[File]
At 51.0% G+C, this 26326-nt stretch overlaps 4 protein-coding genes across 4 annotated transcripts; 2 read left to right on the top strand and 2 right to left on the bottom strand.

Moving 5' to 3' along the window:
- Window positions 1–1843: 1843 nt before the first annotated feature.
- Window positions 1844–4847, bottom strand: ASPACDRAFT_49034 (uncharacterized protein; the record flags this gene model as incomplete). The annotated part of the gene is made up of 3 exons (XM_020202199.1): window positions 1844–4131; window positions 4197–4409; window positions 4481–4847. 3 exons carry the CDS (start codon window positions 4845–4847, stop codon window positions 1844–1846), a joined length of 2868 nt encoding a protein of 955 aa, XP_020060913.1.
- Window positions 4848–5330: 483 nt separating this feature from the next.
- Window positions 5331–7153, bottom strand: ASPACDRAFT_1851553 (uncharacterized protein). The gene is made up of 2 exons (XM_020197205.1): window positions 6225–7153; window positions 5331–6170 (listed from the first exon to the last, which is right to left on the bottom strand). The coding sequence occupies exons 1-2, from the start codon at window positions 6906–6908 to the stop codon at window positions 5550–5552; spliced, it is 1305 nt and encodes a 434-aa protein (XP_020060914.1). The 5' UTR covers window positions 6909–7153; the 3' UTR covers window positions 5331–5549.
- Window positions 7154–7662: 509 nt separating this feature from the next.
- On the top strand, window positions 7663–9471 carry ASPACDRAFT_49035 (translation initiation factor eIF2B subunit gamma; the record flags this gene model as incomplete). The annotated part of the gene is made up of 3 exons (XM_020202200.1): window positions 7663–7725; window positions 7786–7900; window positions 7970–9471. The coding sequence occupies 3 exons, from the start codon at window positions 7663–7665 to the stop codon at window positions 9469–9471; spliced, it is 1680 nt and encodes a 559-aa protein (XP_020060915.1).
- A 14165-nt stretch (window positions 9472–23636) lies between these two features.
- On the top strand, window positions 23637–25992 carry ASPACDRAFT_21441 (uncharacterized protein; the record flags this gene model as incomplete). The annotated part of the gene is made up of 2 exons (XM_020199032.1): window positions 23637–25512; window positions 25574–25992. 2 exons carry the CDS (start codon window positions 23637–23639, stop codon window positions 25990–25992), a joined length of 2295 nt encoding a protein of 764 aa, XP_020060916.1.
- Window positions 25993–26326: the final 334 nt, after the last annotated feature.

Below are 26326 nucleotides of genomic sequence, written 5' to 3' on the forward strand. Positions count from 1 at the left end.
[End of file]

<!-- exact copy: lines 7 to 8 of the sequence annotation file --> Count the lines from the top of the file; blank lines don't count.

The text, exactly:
- Window positions 7154–7662: 509 nt separating this feature from the next.
- On the top strand, window positions 7663–9471 carry ASPACDRAFT_49035 (translation initiation factor eIF2B subunit gamma; the record flags this gene model as incomplete). The annotated part of the gene is made up of 3 exons (XM_020202200.1): window positions 7663–7725; window positions 7786–7900; window positions 7970–9471. The coding sequence occupies 3 exons, from the start codon at window positions 7663–7665 to the stop codon at window positions 9469–9471; spliced, it is 1680 nt and encodes a 559-aa protein (XP_020060915.1).